Don’t Be Afraid to Ask for Help in Your Mental Health
Next, I tried eTC Express, an online therapy program designed specifically for testicular cancer survivors.
Within the program, there are six modules in total: Foundations, After Treatment, Changes, Being A Man, Significant Others, and Moving Forward. While some of the modules were more applicable to me, I still had access to them all.
Each module has a variety of tasks, with some reading of texts, videos, and audio files. The modules focus a lot on putting “tools in your toolbox” to deal with the new life you’re now facing. Personally, I think they should have called them “skills in a sack,” but maybe their pun game isn’t as strong. Some of these tools include mindfulness, worry postponement, challenging unhelpful thoughts, and many more. This was more helpful since it was geared right to what I needed, but it still wasn’t enough.
At another clear follow-up scan, I asked if I could go on antidepressants. I knew from previous experience that I respond well to these medicines and they helped balance me in 2006. After a few adjustments and weeks of waiting they paid off and I began feeling like myself again.
Whatever works for you, go for it. Don’t be afraid to ask for help. No one will “judge you” for admitting you’re not feeling yourself – you did just face cancer.
Set Yourself up for Success in Your Long-Term Health
Prior to facing cancer, I was already admittedly out of shape. I was pleasantly plump, to put it nicely, but the combination of maintaining a sedentary lifestyle for the duration of chemo, the steroids that added pounds, and a trip to Hawaii ballooned me up to a record high weight of 215 pounds. Honestly, when I looked in the mirror, I was ashamed of my bloated and flabby body, lack of endurance, and a pitiful amount of strength. I decided to make fitness a priority, so I joined a gym and found sticking with the new habit wasn’t too difficult.
I go directly to the gym after work, which helps me keep the positive momentum going. In the beginning, I found if I come home from work and sit down, I was less likely to get back out there. Now, since I actually looked forward to working out, it doesn’t matter when I go, but I still find the consistency is key.
Since making these changes and improving my diet in August 2017, I’ve shed over forty pounds, dropped over ten percent of my body fat, increased my running stamina, and nearly doubled my maximum lifting stats.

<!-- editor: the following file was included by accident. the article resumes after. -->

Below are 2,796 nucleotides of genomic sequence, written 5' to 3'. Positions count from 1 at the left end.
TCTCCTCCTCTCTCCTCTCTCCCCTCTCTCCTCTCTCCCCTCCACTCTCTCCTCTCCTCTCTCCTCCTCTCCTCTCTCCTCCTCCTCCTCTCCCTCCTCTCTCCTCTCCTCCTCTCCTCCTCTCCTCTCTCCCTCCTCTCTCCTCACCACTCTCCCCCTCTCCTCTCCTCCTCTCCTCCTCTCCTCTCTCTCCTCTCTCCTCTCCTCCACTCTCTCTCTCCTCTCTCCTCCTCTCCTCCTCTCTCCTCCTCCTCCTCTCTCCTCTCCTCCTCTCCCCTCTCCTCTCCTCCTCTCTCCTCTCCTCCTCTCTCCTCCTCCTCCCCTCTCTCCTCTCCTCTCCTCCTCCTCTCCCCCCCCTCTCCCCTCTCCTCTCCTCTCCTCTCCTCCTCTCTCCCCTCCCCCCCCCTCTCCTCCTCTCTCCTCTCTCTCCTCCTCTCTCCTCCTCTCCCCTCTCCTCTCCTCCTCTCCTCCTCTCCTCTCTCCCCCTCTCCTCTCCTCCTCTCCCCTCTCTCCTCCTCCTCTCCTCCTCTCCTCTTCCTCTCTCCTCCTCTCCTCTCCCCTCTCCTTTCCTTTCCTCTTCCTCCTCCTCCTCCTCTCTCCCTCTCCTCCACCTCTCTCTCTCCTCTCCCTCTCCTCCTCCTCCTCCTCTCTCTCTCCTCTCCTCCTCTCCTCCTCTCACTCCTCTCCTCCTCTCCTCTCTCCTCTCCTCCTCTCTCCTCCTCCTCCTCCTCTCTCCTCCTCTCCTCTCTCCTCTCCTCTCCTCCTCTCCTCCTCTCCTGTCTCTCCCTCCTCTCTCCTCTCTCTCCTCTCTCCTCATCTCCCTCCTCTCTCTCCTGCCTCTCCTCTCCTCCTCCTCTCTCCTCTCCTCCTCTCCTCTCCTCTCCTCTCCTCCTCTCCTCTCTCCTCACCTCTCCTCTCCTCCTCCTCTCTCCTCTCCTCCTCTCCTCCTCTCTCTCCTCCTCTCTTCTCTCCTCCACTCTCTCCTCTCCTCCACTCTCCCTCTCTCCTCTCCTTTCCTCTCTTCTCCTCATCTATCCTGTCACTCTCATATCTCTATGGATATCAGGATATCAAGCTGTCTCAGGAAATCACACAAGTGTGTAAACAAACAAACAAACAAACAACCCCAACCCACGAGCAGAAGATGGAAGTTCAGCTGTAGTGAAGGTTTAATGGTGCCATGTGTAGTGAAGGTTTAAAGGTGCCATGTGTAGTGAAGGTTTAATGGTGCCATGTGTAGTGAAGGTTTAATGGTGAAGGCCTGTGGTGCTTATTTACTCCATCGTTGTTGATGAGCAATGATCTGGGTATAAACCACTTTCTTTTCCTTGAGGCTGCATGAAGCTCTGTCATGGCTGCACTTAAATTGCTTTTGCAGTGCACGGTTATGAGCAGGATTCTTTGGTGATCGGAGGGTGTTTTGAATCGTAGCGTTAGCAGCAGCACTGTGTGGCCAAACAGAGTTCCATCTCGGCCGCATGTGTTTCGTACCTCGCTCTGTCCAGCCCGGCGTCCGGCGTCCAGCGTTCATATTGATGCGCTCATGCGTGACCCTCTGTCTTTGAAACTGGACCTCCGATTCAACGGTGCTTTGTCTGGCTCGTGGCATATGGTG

Yet, why I exercise is much more than just the physical benefits. While I am exercising, I often think about what I’ve been through and what kind of person I want to be. It’s an intense moment – both physically and in the reflection aspects – which dovetails nicely with the aforementioned outlet finding.
Physical fitness is a great idea, especially in the case of cancer survivors, since the American Cancer Society recommends at least 150 minutes of moderate activity per week to lower risk of cancer.
Even if you don’t kill it at the gym day in and day out, make it a point to incorporate more healthy choices into your lifestyle. You just beat cancer; let’s not add obesity, heart disease, or diabetes to the mix.
Share Your Story However You Are Most Comfortable
In my case, I go ball(s) to the walls with running a public website and various social media platforms dedicated to my journey and newfound mission of testicular cancer awareness, but you might want to do it on a more one on one, personal level.
In either case, it’s important for two reasons. First, you can be the support for another potential cancer survivor that you may or may not have received when you went through your own battle. There is something so powerful and uplifting to meet someone who has “been there” and made it through to the other side.
The second reason is more critical on a larger scale. Testicular cancer and men’s health are not talked about enough in society. According to a 2016 study by the Cleveland Clinic, only three in five men actually go to their annual physical, and just over 40 percent go to the doctor only when they have a serious medical condition. 53 percent of all the men surveyed reported that their health just isn’t something they talk about.
My hopes are that sharing my story from beginning to end with an open attitude will stimulate more open discussion and bring a larger focus to men’s health in general. Knowing someone who is going through cancer can help make it more real to men who might not otherwise be concerned about their own health.
In summary, I want to be a catalyst to start talking about testicles and men’s health in everyday conversation. I want men thinking of me and examining their testicles (hopefully not at the same time, but whatever works).